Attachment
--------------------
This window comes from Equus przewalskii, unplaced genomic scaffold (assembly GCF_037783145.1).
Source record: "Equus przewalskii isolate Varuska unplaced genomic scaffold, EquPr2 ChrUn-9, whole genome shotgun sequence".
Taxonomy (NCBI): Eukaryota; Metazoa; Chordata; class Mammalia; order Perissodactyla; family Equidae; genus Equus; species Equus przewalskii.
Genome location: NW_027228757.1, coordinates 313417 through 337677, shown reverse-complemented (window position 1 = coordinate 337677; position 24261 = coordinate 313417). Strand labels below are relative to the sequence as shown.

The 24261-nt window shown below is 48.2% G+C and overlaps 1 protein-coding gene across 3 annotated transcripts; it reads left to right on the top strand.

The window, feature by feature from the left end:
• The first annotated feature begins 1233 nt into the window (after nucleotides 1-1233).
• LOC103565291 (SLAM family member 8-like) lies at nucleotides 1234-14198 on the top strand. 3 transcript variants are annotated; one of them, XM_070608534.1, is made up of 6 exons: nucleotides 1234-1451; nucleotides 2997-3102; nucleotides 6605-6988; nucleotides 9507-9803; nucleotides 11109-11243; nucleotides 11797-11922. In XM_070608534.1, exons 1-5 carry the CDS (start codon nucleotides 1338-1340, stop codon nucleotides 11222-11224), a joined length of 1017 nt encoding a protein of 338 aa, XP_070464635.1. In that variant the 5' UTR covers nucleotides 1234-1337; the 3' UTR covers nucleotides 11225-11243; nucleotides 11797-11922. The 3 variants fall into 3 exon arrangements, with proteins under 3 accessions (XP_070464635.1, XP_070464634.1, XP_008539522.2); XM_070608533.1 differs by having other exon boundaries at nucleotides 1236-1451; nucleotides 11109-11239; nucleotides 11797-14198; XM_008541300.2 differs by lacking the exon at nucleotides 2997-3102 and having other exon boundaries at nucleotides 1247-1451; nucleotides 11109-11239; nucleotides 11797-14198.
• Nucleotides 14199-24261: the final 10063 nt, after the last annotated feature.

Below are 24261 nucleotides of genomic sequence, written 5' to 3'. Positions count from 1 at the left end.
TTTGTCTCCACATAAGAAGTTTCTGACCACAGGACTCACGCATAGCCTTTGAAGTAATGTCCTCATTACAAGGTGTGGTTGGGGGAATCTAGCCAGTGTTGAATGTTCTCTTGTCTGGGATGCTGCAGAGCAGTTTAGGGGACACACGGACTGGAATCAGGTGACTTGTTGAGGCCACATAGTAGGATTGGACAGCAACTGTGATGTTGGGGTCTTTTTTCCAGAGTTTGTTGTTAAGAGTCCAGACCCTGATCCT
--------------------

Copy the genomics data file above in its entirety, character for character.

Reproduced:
This window comes from Equus przewalskii, unplaced genomic scaffold (assembly GCF_037783145.1).
Source record: "Equus przewalskii isolate Varuska unplaced genomic scaffold, EquPr2 ChrUn-9, whole genome shotgun sequence".
Taxonomy (NCBI): Eukaryota; Metazoa; Chordata; class Mammalia; order Perissodactyla; family Equidae; genus Equus; species Equus przewalskii.
Genome location: NW_027228757.1, coordinates 313417 through 337677, shown reverse-complemented (window position 1 = coordinate 337677; position 24261 = coordinate 313417). Strand labels below are relative to the sequence as shown.

The 24261-nt window shown below is 48.2% G+C and overlaps 1 protein-coding gene across 3 annotated transcripts; it reads left to right on the top strand.

The window, feature by feature from the left end:
• The first annotated feature begins 1233 nt into the window (after nucleotides 1-1233).
• LOC103565291 (SLAM family member 8-like) lies at nucleotides 1234-14198 on the top strand. 3 transcript variants are annotated; one of them, XM_070608534.1, is made up of 6 exons: nucleotides 1234-1451; nucleotides 2997-3102; nucleotides 6605-6988; nucleotides 9507-9803; nucleotides 11109-11243; nucleotides 11797-11922. In XM_070608534.1, exons 1-5 carry the CDS (start codon nucleotides 1338-1340, stop codon nucleotides 11222-11224), a joined length of 1017 nt encoding a protein of 338 aa, XP_070464635.1. In that variant the 5' UTR covers nucleotides 1234-1337; the 3' UTR covers nucleotides 11225-11243; nucleotides 11797-11922. The 3 variants fall into 3 exon arrangements, with proteins under 3 accessions (XP_070464635.1, XP_070464634.1, XP_008539522.2); XM_070608533.1 differs by having other exon boundaries at nucleotides 1236-1451; nucleotides 11109-11239; nucleotides 11797-14198; XM_008541300.2 differs by lacking the exon at nucleotides 2997-3102 and having other exon boundaries at nucleotides 1247-1451; nucleotides 11109-11239; nucleotides 11797-14198.
• Nucleotides 14199-24261: the final 10063 nt, after the last annotated feature.

Below are 24261 nucleotides of genomic sequence, written 5' to 3'. Positions count from 1 at the left end.
TTTGTCTCCACATAAGAAGTTTCTGACCACAGGACTCACGCATAGCCTTTGAAGTAATGTCCTCATTACAAGGTGTGGTTGGGGGAATCTAGCCAGTGTTGAATGTTCTCTTGTCTGGGATGCTGCAGAGCAGTTTAGGGGACACACGGACTGGAATCAGGTGACTTGTTGAGGCCACATAGTAGGATTGGACAGCAACTGTGATGTTGGGGTCTTTTTTCCAGAGTTTGTTGTTAAGAGTCCAGACCCTGATCCT